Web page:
As of 2017, only two countries have never entered a song in one or more of their national languages: Azerbaijan has not used Azerbaijani since its debut in 2008 (leading Bulgaria to be the first country to enter a song with Azerbaijani lyrics), and Monaco has not used Monégasque, its traditional national language.

On the other hand, as of 2016, there are only ten countries whose representatives have performed all their songs at least partially in an official, regional or national language: Andorra, France, Italy, Luxembourg, Monaco, Morocco, and Portugal. In addition, former countries Serbia and Montenegro, Yugoslavia, and current countries Australia, Ireland, Malta and the United Kingdom, only have been represented by songs fully in an official language.

CriticismEdit

French legislator François-Michel Gonnot criticized French television and launched an official complaint in the French Parliament, as the song which represented France in 2008, "Divine", was sung in English.[5] A similar incident occurred again in 2014, when Spanish artist Ruth Lorenzo was criticized by the Royal Spanish Academy after the Spanish national selection for singing her entry, Dancing in the Rain, with some lyrics in English.

Languages and their first appearanceEdit

Languages are fully counted below when they are used in at least an entire verse or chorus of a song. First brief uses of a language are also noted.

Order Language First
appearance
Country First performer First song
1 Dutch 1956   Netherlands Jetty Paerl "De vogels van Holland"
2 German 1956    Switzerland Lys Assia "Das alte Karussell"
3 French 1956   Belgium Fud Leclerc "Messieurs les noyés de la Seine"
4 Italian 1956   Italy Franca Raimondi "Aprite le finestre"
5 English 1957   United Kingdom Patricia Bredin "All"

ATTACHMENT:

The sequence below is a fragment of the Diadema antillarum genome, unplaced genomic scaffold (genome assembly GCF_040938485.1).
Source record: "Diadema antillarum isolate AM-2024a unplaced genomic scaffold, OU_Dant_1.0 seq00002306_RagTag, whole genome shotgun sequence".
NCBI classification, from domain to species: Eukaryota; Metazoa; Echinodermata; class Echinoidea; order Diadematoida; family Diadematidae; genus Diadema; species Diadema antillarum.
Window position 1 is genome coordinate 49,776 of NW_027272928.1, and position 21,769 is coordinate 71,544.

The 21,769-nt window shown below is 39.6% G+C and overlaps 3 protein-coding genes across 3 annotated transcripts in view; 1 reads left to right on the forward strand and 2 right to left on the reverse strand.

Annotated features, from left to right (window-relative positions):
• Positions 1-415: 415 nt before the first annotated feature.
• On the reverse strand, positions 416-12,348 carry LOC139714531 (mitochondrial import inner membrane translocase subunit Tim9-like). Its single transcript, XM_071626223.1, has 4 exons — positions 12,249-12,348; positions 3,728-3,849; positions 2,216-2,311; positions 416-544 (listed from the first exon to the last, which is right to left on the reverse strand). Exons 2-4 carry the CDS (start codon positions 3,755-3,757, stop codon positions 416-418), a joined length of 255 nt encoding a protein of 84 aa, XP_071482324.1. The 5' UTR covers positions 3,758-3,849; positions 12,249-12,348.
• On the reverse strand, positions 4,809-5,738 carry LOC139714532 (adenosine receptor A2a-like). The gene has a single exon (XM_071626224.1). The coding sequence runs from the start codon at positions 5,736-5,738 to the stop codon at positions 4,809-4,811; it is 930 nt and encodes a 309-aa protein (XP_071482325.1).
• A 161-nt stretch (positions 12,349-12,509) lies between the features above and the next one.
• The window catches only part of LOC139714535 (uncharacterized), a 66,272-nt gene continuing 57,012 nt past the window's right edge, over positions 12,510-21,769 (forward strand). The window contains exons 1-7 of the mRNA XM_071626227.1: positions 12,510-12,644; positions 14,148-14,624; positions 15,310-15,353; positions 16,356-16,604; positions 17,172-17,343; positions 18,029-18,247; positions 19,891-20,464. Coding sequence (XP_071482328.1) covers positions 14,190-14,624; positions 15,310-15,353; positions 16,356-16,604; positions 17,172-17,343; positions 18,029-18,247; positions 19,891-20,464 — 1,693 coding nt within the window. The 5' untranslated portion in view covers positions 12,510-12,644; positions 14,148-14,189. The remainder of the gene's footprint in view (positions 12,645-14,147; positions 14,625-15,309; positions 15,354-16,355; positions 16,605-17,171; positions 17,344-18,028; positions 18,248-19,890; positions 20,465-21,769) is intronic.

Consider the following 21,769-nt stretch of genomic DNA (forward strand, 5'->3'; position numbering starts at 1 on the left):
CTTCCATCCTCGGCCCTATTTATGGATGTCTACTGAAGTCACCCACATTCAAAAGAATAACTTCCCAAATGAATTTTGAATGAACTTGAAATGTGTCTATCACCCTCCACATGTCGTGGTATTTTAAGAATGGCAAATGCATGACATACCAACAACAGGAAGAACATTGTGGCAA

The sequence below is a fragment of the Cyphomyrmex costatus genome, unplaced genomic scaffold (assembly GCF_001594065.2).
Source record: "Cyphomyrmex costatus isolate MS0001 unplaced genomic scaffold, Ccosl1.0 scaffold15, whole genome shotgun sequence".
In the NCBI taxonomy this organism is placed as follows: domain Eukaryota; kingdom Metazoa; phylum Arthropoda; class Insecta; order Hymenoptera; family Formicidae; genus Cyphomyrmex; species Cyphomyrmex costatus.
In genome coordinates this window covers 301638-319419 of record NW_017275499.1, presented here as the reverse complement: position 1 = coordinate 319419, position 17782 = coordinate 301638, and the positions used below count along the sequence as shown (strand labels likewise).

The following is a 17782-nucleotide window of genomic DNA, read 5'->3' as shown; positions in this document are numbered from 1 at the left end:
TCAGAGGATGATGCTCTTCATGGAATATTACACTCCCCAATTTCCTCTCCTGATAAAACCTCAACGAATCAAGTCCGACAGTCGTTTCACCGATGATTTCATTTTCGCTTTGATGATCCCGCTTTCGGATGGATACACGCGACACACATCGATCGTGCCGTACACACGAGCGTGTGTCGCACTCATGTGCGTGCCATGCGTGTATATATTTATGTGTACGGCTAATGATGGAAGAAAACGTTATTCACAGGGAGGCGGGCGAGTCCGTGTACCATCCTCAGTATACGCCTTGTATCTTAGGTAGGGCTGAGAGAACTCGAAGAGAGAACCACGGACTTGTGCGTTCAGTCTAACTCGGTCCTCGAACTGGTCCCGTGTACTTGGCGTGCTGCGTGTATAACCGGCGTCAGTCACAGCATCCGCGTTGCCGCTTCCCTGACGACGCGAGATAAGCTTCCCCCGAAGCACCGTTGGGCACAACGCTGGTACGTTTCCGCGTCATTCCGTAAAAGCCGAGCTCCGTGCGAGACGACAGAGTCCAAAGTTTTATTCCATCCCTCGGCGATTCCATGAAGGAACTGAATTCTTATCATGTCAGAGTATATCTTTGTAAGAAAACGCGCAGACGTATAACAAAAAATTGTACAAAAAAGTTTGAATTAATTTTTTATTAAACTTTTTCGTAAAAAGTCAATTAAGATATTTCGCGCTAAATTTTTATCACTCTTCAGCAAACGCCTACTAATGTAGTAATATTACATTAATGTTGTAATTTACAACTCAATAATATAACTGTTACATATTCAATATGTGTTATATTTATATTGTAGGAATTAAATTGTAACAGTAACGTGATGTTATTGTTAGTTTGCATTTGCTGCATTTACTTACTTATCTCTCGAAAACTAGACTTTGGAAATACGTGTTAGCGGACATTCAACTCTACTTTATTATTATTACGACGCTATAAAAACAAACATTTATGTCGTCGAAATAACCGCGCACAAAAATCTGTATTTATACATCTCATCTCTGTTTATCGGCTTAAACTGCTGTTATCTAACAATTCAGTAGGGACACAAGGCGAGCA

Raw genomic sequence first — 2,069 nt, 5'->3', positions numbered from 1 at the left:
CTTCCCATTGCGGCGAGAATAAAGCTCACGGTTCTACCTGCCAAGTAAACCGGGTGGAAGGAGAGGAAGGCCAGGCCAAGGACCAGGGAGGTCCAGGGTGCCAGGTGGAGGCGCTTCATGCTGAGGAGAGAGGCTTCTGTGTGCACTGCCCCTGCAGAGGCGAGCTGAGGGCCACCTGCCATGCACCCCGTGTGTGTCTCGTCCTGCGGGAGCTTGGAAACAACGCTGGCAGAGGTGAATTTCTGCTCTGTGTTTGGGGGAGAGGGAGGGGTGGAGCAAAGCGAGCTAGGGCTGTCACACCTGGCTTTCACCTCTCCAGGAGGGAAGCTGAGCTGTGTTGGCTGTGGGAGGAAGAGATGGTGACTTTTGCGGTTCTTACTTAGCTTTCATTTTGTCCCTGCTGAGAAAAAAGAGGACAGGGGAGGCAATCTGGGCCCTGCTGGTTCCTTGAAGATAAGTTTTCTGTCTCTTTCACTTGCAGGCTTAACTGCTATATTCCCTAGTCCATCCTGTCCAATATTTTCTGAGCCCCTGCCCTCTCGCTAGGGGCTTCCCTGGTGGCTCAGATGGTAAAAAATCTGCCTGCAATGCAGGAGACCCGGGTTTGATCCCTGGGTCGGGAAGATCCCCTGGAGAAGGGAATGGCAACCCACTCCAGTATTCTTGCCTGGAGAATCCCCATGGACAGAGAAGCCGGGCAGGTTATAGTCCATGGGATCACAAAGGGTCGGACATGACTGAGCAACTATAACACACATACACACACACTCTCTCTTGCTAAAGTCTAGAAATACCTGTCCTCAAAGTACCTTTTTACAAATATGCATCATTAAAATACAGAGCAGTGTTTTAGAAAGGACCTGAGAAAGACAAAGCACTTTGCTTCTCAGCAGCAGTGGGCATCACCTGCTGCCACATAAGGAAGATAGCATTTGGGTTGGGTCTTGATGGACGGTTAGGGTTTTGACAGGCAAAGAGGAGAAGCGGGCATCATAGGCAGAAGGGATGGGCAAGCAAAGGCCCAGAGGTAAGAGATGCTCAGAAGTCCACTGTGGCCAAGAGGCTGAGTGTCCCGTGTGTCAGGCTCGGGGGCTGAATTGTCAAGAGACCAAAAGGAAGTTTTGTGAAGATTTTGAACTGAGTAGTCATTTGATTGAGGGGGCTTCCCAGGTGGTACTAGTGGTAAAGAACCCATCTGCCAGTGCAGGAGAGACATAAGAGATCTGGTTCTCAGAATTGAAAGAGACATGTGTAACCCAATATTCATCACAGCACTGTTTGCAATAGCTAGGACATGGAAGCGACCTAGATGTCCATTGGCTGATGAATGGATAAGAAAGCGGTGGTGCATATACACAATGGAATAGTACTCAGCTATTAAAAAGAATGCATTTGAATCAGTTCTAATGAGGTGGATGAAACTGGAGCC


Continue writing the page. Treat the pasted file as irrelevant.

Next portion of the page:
phrases in Spanish 1957   Germany Margot Hielscher "Telefon, Telefon"
6 Danish 1957   Denmark Birthe Wilke & Gustav Winckler "Skibet skal sejle i nat"
7 Swedish 1958   Sweden Alice Babs "Lilla stjärna"
8 Luxembourgish 1960   Luxembourg Camillo Felgen "So laang we's du do bast"
9 Norwegian 1960   Norway Nora Brockstedt "Voi Voi"
phrases in Sámi 1960   Norway Nora Brockstedt "Voi Voi"
10 Spanish 1961   Spain Conchita Bautista "Estando contigo"
11 Finnish 1961   Finland Laila Kinnunen "Valoa ikkunassa"
12 Serbian (variety of Serbo-Croatian)[6] 1961   Yugoslavia Ljiljana Petrović "Neke davne zvezde" (Неке давне звезде)
13 Croatian (variety of Serbo-Croatian)[6] 1963   Yugoslavia Vice Vukov "Brodovi"
14 Portuguese 1964   Portugal António Calvário "Oração"
15 Bosnian (variety of Serbo-Croatian)[6] 1964   Yugoslavia Sabahudin Kurt "Život je sklopio krug"
16 Slovene 1966   Yugoslavia Berta Ambrož "Brez besed"
phrases in Russian 1969   Yugoslavia Ivan & M's "Pozdrav svijetu"
17 Viennese (dialect of German) 1971   Austria Marianne Mendt "Musik"
18 Maltese 1971   Malta Joe Grech "Marija l-Maltija"
19 Irish 1972   Ireland Sandie Jones "Ceol an Ghrá"
20 Hebrew 1973   Israel Ilanit "Ey Sham" (אי שם)
21 Greek 1974   Greece Marinella "Krasi, thalassa kai t' agori mou"
(Κρασί, θάλασσα και τ' αγόρι μου)
22 Turkish 1975   Turkey Semiha Yankı "Seninle Bir Dakika"
23 Arabic 1980   Morocco Samira Bensaid "Bitaqat Hub" (بطاقة حب)
phrases in Northern Sámi 1980   Norway Sverre Kjelsberg & Mattis Hætta "Sámiid ædnan"
24 Montenegrin (variety of Serbo-Croatian)[6] 1983   Yugoslavia Daniel Popović "Džuli"
25 Icelandic 1986   Iceland ICY "Gleðibankinn"